Molecularity and Order of Reactions
The molecularity is the number of particles (molecules, atoms or ions) on the reactant side of an elementary reaction. We do not talk of molecularity of a net or overall reaction. Molecularity is not related to the stoichiometric equation of a reaction.
A unimolecular reaction is an elementary reaction that involves one reactant particle.
Example: Cl2 = 2 Cl
Maleic acid → Fumaric acid
Cyclopropane → Propene
A bimolecular reaction is an elementary reaction which involves two reactant particles.
Example: C2H5Br + OH– → C2H5OH + Br–
Bimolecular reactions are the most common. An elementary reaction that involves three reactant species, i.e., tarmolecular reaction, is less common as the possibility of three particles colliding together in proper orientation is small.
Example: 2NO (g) + Cl2 (g) → NOCl2 (g)
Molecularity more than three is nonexistent as the possibility of four particles coming together at the same time is almost nil.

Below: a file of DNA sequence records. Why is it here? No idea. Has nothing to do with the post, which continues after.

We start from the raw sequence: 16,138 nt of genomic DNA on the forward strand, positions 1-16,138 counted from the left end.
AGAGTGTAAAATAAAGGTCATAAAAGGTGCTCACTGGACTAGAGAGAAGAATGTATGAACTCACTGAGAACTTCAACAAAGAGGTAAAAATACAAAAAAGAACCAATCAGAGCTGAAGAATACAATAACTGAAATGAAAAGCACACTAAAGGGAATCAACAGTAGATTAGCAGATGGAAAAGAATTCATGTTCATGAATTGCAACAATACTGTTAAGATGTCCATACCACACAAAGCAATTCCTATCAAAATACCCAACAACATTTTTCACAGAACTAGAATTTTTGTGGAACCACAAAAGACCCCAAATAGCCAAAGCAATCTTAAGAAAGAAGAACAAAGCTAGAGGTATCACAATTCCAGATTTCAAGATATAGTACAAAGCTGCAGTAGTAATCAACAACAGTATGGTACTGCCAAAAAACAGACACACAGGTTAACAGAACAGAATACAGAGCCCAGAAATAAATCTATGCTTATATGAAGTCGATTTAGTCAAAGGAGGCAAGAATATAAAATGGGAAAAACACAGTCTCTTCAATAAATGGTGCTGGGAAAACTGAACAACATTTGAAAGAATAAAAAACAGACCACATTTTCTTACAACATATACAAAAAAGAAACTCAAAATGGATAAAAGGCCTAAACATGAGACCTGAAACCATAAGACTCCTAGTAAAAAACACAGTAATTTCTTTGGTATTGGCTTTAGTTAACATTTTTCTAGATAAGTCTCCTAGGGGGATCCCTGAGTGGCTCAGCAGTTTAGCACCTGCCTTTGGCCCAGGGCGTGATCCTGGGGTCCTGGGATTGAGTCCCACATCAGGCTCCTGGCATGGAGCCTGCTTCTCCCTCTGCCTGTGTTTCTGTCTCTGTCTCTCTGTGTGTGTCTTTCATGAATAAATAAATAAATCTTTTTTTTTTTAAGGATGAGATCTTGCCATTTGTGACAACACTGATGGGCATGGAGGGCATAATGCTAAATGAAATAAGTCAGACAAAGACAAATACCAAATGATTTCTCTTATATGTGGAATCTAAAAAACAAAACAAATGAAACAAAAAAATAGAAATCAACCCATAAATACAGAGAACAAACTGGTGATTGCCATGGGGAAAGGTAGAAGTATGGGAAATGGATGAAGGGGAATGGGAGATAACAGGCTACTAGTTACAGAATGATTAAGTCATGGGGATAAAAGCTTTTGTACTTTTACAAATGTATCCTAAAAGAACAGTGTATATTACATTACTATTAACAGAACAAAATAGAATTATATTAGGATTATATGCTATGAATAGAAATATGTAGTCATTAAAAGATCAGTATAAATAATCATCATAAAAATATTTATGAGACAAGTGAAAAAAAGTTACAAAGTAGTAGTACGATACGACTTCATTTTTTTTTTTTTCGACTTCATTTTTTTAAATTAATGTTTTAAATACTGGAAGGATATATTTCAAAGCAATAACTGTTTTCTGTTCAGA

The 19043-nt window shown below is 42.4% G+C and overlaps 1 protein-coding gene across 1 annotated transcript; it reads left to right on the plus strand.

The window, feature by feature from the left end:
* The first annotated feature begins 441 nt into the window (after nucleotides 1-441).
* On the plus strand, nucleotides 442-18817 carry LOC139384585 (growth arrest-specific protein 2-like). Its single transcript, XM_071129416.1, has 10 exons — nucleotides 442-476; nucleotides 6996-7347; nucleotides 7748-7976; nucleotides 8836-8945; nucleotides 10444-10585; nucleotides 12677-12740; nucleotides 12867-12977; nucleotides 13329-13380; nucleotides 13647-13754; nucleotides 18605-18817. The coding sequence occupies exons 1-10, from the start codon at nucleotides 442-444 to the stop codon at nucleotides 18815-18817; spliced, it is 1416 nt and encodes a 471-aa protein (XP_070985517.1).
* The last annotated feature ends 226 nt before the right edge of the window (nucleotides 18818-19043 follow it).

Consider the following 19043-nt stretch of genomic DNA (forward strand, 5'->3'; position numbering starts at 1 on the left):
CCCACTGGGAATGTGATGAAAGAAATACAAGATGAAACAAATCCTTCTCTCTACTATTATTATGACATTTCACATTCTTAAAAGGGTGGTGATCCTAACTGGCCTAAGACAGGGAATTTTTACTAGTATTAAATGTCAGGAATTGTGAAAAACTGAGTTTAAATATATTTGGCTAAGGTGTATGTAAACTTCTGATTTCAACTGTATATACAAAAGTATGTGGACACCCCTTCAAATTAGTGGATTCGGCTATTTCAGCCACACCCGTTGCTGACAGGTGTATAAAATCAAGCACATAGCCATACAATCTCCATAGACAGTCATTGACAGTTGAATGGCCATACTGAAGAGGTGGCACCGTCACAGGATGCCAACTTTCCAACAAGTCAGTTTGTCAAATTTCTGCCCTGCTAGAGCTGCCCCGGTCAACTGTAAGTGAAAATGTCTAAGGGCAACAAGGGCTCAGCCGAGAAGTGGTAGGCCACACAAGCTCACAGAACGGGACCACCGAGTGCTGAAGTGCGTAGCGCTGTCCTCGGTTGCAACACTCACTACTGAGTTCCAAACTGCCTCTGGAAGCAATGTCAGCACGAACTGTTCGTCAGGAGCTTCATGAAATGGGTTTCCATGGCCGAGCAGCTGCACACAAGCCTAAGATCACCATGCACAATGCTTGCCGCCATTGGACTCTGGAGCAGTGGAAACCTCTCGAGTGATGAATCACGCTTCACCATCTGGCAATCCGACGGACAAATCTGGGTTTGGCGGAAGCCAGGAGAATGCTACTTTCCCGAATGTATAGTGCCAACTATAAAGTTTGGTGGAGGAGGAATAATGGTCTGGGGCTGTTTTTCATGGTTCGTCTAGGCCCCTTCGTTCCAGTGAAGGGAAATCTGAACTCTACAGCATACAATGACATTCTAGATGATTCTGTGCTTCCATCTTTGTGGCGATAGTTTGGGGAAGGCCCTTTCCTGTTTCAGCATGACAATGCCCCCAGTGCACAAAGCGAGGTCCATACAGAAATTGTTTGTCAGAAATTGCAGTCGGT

It has been pointed out earlier that the order of a reaction has to be found out from experimental data on the dependence of the rate of the reaction on the concentration of the reactant(s), but its mechanism, including the molecularity of each step, is a matter of speculation. It has also been stated that a reaction takes place in a number of steps. The rate of the overall reaction is often determined by the rate of the slowest step which acts as the ‘bottleneck’ for the reaction. The slowest step in a mechanism is called the rate-determining step.